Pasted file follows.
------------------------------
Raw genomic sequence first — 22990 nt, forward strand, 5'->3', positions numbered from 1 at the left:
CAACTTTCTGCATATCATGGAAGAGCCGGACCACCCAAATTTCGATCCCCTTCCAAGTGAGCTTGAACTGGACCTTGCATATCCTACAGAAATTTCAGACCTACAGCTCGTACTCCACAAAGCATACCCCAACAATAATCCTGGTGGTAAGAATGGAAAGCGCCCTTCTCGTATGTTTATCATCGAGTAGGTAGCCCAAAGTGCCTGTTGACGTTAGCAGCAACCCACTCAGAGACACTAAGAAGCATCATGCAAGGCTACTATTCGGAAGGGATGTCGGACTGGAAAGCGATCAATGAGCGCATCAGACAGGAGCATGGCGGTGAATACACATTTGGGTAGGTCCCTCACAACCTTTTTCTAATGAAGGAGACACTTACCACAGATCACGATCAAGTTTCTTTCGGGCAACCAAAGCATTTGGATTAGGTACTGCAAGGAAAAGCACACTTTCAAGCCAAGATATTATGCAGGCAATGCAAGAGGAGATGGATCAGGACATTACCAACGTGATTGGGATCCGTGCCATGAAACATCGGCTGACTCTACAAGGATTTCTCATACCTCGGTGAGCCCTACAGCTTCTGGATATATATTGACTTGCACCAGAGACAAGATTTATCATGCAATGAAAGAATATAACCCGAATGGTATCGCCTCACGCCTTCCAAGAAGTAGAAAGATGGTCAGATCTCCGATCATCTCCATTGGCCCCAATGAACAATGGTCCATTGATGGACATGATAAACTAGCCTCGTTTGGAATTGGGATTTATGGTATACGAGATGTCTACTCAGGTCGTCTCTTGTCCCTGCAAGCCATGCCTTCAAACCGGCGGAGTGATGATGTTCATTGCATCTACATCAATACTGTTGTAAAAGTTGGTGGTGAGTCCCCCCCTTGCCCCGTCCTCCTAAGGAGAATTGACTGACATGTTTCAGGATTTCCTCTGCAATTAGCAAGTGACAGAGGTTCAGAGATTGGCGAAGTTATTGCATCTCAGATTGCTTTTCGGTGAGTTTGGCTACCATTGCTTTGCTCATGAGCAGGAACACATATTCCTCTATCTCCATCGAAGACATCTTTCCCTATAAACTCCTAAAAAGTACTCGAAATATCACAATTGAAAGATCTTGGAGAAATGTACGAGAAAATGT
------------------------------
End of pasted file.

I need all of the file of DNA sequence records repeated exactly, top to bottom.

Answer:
Raw genomic sequence first — 22990 nt, forward strand, 5'->3', positions numbered from 1 at the left:
CAACTTTCTGCATATCATGGAAGAGCCGGACCACCCAAATTTCGATCCCCTTCCAAGTGAGCTTGAACTGGACCTTGCATATCCTACAGAAATTTCAGACCTACAGCTCGTACTCCACAAAGCATACCCCAACAATAATCCTGGTGGTAAGAATGGAAAGCGCCCTTCTCGTATGTTTATCATCGAGTAGGTAGCCCAAAGTGCCTGTTGACGTTAGCAGCAACCCACTCAGAGACACTAAGAAGCATCATGCAAGGCTACTATTCGGAAGGGATGTCGGACTGGAAAGCGATCAATGAGCGCATCAGACAGGAGCATGGCGGTGAATACACATTTGGGTAGGTCCCTCACAACCTTTTTCTAATGAAGGAGACACTTACCACAGATCACGATCAAGTTTCTTTCGGGCAACCAAAGCATTTGGATTAGGTACTGCAAGGAAAAGCACACTTTCAAGCCAAGATATTATGCAGGCAATGCAAGAGGAGATGGATCAGGACATTACCAACGTGATTGGGATCCGTGCCATGAAACATCGGCTGACTCTACAAGGATTTCTCATACCTCGGTGAGCCCTACAGCTTCTGGATATATATTGACTTGCACCAGAGACAAGATTTATCATGCAATGAAAGAATATAACCCGAATGGTATCGCCTCACGCCTTCCAAGAAGTAGAAAGATGGTCAGATCTCCGATCATCTCCATTGGCCCCAATGAACAATGGTCCATTGATGGACATGATAAACTAGCCTCGTTTGGAATTGGGATTTATGGTATACGAGATGTCTACTCAGGTCGTCTCTTGTCCCTGCAAGCCATGCCTTCAAACCGGCGGAGTGATGATGTTCATTGCATCTACATCAATACTGTTGTAAAAGTTGGTGGTGAGTCCCCCCCTTGCCCCGTCCTCCTAAGGAGAATTGACTGACATGTTTCAGGATTTCCTCTGCAATTAGCAAGTGACAGAGGTTCAGAGATTGGCGAAGTTATTGCATCTCAGATTGCTTTTCGGTGAGTTTGGCTACCATTGCTTTGCTCATGAGCAGGAACACATATTCCTCTATCTCCATCGAAGACATCTTTCCCTATAAACTCCTAAAAAGTACTCGAAATATCACAATTGAAAGATCTTGGAGAAATGTACGAGAAAATGT